Chris: Yeah, you know, I better go to LA, I’m outta cash [laughs]. No, I was working, editing really bad TV shows, stuff like that. Mostly things nobody’s ever seen for a good reason. So to build up enough cash to go back to school I lived in a place that kind of had a basement. Which is very unusual for Los Angeles.

So I made my first wine down there. Some grapes from Paso Robles. Made like a half a ton or something like that.

Glou Glou: How’d it turn out?

Chris: Uhh, it turned out poorly [chuckles]. It was alright for a little while but I used to kinda top off the barrel with whatever I was drinking—

Glou Glou: ...whiskey...

Chris: Yeah, like a little bit for your homies kind of thing. So basically that barrel ended up being every wine that I drank. One barrel with multiple flaws from a hundred wines. A lot of history. So yeah, I learned my first lesson. After that, I didn’t make wine until I started working professionally. I took a couple years off, and moved straight up into the Bay Area. Worked for a winery over in Alameda, never really left the city environment.

Glou Glou: So many people have this pastoral idea of winemaking, especially of winemakers. That’s their environment. How has being in an urban environment affected your winemaking?

Chris: Quite a bit, I think especially being in the Bay Area where there’s a style of food. The Chez Panisse effect—fresh ingredients sourced from this place, that place, with everything at its ideal peak. But simply prepared.

On the dessert list at Chez Panisse it’s, like, a bowl of tangerines. Literally four tangerines in a bowl. I don’t know what the price was. That might be going to the extreme.


Glou Glou: Was it the best tangerine you’ve ever had?

Chris: Yeah, you know it peeled perfectly and there was something very rewarding about that. Now what you see, whether it’s in San Francisco, or in the East Bay, are all these offshoots, so now that’s the general cuisine. With that in mind, the wine that you have with that kind of food changes as well. Lighter wines, wines with good acid that aren’t going to overpower a lot of the simply prepared food that you see around here.  You have importers like Dressner and Rosenthal and obviously Kermit Lynch, and those wines go with a lot of that food, but there wasn’t a lot of local wine, or whatever you want to call it. The things they’re making in the wine regions around here didn’t match what was being prepared here.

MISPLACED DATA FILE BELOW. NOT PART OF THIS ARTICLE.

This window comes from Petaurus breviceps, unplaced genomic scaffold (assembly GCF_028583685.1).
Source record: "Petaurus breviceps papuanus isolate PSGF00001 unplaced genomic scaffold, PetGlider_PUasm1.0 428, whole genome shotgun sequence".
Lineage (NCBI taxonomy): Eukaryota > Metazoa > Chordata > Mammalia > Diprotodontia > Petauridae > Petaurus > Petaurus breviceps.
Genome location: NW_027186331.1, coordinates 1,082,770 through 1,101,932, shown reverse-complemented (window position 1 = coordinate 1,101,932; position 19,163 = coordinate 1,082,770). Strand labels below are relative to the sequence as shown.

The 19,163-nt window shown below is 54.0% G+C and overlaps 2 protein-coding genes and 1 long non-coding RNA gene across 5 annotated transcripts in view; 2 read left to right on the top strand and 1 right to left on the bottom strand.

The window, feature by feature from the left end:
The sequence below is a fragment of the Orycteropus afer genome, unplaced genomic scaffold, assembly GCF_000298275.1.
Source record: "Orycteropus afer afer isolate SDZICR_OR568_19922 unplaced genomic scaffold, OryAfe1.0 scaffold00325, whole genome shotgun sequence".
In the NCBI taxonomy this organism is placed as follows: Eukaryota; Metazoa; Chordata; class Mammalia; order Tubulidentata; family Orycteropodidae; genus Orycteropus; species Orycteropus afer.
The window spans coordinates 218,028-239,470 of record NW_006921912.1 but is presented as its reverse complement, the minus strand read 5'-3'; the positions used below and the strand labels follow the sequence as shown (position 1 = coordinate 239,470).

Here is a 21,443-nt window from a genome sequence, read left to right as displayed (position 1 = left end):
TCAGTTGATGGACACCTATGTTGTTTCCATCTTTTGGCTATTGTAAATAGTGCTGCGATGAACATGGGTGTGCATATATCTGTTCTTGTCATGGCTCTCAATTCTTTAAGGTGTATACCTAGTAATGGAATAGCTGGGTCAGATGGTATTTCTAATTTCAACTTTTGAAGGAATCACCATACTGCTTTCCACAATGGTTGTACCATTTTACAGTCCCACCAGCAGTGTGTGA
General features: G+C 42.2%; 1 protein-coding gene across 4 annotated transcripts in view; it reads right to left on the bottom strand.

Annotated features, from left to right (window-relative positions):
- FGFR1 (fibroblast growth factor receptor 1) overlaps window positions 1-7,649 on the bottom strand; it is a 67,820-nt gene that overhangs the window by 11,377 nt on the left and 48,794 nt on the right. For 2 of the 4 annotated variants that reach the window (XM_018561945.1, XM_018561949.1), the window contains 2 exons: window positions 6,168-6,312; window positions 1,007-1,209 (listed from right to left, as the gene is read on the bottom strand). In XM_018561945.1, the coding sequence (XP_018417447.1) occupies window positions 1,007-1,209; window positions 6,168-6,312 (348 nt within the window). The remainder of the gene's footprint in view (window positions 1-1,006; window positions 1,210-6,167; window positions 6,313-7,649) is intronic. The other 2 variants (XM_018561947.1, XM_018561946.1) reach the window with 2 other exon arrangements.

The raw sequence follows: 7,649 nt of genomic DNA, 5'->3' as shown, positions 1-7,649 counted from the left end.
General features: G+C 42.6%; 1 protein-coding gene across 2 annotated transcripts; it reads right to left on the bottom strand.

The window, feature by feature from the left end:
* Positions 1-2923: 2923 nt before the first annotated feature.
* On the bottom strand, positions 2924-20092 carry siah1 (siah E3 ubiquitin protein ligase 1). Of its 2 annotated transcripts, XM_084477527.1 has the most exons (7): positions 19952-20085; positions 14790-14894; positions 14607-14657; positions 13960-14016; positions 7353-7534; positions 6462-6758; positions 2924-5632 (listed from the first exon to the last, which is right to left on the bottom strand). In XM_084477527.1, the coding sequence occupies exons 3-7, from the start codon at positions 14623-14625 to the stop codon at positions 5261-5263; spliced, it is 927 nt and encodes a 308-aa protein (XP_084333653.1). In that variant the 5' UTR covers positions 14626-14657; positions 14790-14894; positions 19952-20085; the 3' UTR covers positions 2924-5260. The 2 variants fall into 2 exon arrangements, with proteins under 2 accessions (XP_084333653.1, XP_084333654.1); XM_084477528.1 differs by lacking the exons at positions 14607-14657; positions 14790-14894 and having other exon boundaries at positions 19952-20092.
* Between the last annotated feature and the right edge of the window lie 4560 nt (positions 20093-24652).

So I wanted to have something. This is California, right?! We did this almost 30-40 years ago. Things were not always 15% alcohol. Things were more table wines in the best sense of the word.

Glou Glou: So it was a cultural decision.

Chris: Mmhm. Yeah, and so I became disillusioned with the style of winemaking that I was taught. And just decided to start over on my own. I was like, even if I’m not going to be able to sell any of my own wine, I better just make something I like. In case I have to drink it. That kind of cliché.

That was around the time that I first heard about the natural wine thing, where there was a name but it wasn’t real to me. And then Terroir [in San Francisco] opened up. I was kinda like, oh my God, what is this place?

I would go in there almost every night and there was always something new. Pineau d’aunis rosé! And I was like, what’s Pineau d’aunis…

Those kinds of experiences excite you. You haven’t been able to put it all together. You’ve been experimenting with different things and then all of a sudden, you’re exposed to all these different people from all over the world.

Chris: I think being here in the Bay Area had a very strong influence on what I do.

So that’s what made it kinda fun. A handful of producers have cropped up, like La Clarine up in the Sierra Foothills, Donkey & Goat, which is right here.

Slowly things have been changing. My whole thing is I wanted to do a younger, fresher style of wine that matched the food where I live—something that’s fun to drink and I wouldn’t be embarrassed to pour for my friends.



Berkeley, CA. April 2, 2015





Text: Jennifer Green

Photos: Guy Wilkinson



Text: Jennifer Green

Photos: Guy Wilkinson

Evolution has become a dirty word in much of this great country, but we’re steering clear of politics here. Keep in mind, we’re back in 2015. This was before the crazies moved from the fringe to invade the mainstream.